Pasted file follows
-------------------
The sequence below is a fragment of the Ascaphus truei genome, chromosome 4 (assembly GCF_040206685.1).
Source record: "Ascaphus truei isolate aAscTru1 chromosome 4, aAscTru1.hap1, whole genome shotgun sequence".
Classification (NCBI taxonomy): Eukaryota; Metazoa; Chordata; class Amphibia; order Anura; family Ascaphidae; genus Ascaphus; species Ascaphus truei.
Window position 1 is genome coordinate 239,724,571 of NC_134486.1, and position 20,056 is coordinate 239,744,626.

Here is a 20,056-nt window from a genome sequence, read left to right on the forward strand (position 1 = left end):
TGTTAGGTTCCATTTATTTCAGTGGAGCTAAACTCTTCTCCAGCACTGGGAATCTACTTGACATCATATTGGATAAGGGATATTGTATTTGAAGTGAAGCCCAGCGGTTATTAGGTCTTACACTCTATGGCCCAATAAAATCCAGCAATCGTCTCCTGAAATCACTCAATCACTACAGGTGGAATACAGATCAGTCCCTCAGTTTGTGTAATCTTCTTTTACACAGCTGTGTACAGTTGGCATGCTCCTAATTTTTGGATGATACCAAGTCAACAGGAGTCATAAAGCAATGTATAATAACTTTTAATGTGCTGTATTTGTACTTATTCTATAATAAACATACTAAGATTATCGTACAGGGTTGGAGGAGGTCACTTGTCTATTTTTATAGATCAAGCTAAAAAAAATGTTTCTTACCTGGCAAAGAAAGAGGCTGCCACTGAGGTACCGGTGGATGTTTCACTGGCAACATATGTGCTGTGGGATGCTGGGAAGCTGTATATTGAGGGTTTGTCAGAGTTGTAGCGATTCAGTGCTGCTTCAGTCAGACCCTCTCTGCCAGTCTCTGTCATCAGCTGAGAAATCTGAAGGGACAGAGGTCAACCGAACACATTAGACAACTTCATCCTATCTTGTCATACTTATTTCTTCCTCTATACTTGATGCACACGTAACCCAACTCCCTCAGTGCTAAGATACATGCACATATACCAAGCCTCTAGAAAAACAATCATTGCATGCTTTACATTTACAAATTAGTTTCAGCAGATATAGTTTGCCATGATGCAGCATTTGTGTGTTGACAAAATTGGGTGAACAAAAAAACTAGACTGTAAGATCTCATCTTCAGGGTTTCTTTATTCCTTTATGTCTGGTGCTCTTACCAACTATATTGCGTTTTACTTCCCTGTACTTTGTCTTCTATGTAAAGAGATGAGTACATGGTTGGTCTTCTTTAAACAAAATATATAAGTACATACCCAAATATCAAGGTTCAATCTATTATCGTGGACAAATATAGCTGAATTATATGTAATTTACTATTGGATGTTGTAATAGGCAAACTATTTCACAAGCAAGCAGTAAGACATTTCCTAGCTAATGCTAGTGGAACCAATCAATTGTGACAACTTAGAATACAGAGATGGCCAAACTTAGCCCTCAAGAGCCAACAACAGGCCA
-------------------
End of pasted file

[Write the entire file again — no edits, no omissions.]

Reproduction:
The sequence below is a fragment of the Ascaphus truei genome, chromosome 4 (assembly GCF_040206685.1).
Source record: "Ascaphus truei isolate aAscTru1 chromosome 4, aAscTru1.hap1, whole genome shotgun sequence".
Classification (NCBI taxonomy): Eukaryota; Metazoa; Chordata; class Amphibia; order Anura; family Ascaphidae; genus Ascaphus; species Ascaphus truei.
Window position 1 is genome coordinate 239,724,571 of NC_134486.1, and position 20,056 is coordinate 239,744,626.

Here is a 20,056-nt window from a genome sequence, read left to right on the forward strand (position 1 = left end):
TGTTAGGTTCCATTTATTTCAGTGGAGCTAAACTCTTCTCCAGCACTGGGAATCTACTTGACATCATATTGGATAAGGGATATTGTATTTGAAGTGAAGCCCAGCGGTTATTAGGTCTTACACTCTATGGCCCAATAAAATCCAGCAATCGTCTCCTGAAATCACTCAATCACTACAGGTGGAATACAGATCAGTCCCTCAGTTTGTGTAATCTTCTTTTACACAGCTGTGTACAGTTGGCATGCTCCTAATTTTTGGATGATACCAAGTCAACAGGAGTCATAAAGCAATGTATAATAACTTTTAATGTGCTGTATTTGTACTTATTCTATAATAAACATACTAAGATTATCGTACAGGGTTGGAGGAGGTCACTTGTCTATTTTTATAGATCAAGCTAAAAAAAATGTTTCTTACCTGGCAAAGAAAGAGGCTGCCACTGAGGTACCGGTGGATGTTTCACTGGCAACATATGTGCTGTGGGATGCTGGGAAGCTGTATATTGAGGGTTTGTCAGAGTTGTAGCGATTCAGTGCTGCTTCAGTCAGACCCTCTCTGCCAGTCTCTGTCATCAGCTGAGAAATCTGAAGGGACAGAGGTCAACCGAACACATTAGACAACTTCATCCTATCTTGTCATACTTATTTCTTCCTCTATACTTGATGCACACGTAACCCAACTCCCTCAGTGCTAAGATACATGCACATATACCAAGCCTCTAGAAAAACAATCATTGCATGCTTTACATTTACAAATTAGTTTCAGCAGATATAGTTTGCCATGATGCAGCATTTGTGTGTTGACAAAATTGGGTGAACAAAAAAACTAGACTGTAAGATCTCATCTTCAGGGTTTCTTTATTCCTTTATGTCTGGTGCTCTTACCAACTATATTGCGTTTTACTTCCCTGTACTTTGTCTTCTATGTAAAGAGATGAGTACATGGTTGGTCTTCTTTAAACAAAATATATAAGTACATACCCAAATATCAAGGTTCAATCTATTATCGTGGACAAATATAGCTGAATTATATGTAATTTACTATTGGATGTTGTAATAGGCAAACTATTTCACAAGCAAGCAGTAAGACATTTCCTAGCTAATGCTAGTGGAACCAATCAATTGTGACAACTTAGAATACAGAGATGGCCAAACTTAGCCCTCAAGAGCCAACAACAGGCCA